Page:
Legalization of, even by prescription, say heroin, would presumably greatly reduce the amount of street crime done by junkies to purchase what is really a fairly cheap narcotic to produce, but is very expensive on the street. The legalization of (more) highly addictive mind altering substances, and the subsequent likely increase in use, is highly unpalatable politically and morally, however, regardless of whatever harm reduction arguments might be made in its favor. I can’t see it happening any time soon, but it has been tried in some places (in the U.K., for example). Not sure how that all worked out.
“Why were they not already doing the same thing to purchase wine and liquor?”
Or the readily available illegal hash and marijuana?
“Actually there have been studies showing a link to lung cancer in MJ smokers”
I’m not sure about the lung cancer, but I have seen it associated with some other breathing problems. Not surprising, especially considering how often marijuana is contaminated with things like mold spores. Chronic use of marijuana has also been associated with cardiac problems - again not surprising considering that smoking MJ causes a serious increase in heart rate.
I still favor legalization, but only if the real risks involved with its use are made known, as they are with tobacco or alcohol.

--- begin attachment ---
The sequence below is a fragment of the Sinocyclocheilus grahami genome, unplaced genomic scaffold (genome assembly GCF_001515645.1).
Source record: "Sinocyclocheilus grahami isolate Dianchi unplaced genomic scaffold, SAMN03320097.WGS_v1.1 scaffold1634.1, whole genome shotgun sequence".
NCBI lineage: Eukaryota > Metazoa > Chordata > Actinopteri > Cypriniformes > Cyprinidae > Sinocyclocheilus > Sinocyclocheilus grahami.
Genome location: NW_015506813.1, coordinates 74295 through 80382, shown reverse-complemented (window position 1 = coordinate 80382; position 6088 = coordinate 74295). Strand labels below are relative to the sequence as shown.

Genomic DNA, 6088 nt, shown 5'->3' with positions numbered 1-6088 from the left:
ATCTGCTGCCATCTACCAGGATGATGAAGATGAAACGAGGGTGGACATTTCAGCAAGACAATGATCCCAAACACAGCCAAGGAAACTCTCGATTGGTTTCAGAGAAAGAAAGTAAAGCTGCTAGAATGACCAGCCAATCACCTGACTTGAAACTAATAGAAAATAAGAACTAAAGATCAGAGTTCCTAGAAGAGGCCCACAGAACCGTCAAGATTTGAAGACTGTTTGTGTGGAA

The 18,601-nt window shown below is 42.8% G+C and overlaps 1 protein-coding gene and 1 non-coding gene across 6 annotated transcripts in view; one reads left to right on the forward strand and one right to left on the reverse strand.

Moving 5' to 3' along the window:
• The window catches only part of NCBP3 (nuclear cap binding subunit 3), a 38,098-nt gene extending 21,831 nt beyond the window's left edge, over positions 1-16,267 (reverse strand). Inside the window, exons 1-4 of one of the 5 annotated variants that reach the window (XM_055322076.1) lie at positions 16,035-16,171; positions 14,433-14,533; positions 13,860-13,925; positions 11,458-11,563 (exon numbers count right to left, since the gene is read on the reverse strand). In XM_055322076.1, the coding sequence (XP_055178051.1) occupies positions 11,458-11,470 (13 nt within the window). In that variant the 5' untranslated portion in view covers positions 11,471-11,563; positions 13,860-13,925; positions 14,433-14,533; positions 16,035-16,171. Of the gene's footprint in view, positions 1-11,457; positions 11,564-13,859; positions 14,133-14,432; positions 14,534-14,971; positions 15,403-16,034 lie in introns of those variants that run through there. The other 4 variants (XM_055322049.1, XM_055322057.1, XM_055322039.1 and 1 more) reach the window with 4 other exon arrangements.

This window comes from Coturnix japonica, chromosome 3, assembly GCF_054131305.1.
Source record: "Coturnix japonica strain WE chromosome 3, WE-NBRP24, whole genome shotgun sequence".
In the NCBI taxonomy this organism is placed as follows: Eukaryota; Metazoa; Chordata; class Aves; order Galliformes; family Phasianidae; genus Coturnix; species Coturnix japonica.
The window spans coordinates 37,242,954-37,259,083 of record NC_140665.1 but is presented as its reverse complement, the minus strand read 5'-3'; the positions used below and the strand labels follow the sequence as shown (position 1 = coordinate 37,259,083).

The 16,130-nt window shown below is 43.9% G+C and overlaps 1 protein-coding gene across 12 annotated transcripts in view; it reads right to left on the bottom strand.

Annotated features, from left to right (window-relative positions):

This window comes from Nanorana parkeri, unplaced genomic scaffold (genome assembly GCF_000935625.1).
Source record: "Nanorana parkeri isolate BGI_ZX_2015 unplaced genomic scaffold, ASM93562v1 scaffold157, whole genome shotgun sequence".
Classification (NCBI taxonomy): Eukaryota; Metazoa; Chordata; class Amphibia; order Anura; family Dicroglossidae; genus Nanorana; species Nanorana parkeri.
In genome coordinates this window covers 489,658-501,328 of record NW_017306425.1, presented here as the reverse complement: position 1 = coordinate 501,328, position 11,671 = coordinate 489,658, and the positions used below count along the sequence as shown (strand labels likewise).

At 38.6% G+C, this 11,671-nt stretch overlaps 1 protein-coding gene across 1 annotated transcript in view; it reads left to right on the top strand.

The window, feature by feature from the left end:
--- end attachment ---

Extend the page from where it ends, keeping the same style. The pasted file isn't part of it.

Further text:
So the children didn’t drink wine and beer because they aren’t sweet, even though drinking was totally acceptable, but they couldn’t get enough of smoking hash (not exactly a taste treat), because smoking was totally acceptable.
I remain skeptical of your analysis.
The War on Drugs is a jobs program, not a serious effort to reduce drug use. The problem is the collateral damage, productive citizens being prosecuted for small amounts of pot.
Many medical professionals say only a small percentage of any population wants to hurt itself through drug or alcohol abuse. So it’s unlikely that a well planned program will increase narcotics abuse. Most of us have no interest.
Turn marijuana into a low-cost, taxed option that produces revenue instead of a huge expense to the taxpayers.
Create drug-dispensing clinics where narcotics users can get free narcotics, clean needles, and health counseling.
Then dramatically increase drug-pushing penalties to eliminate competition.
Result: Crime drops and we save on law-enforcement costs.
Which reminds me--didn't you ever run into Licor 43 or Crema Catalana? One tastes like vanilla, the other tastes like creme brulee--kids would love either one.
>Heck, leftists want to ban fireplaces because of the smoke.<
I guess since they want to legalize pot, we can assume marijuana smoke is harmless./
>Legalization of, even by prescription, say heroin, would presumably greatly reduce the amount of street crime done by junkies to purchase what is really a fairly cheap narcotic to produce, but is very expensive on the street.<
By the time big pharma gets done with it, it will likely be more expensive than the illegal stuff!
Is it illogical to believe parents want to protect their children from using tobacco, alchohol and narcotics?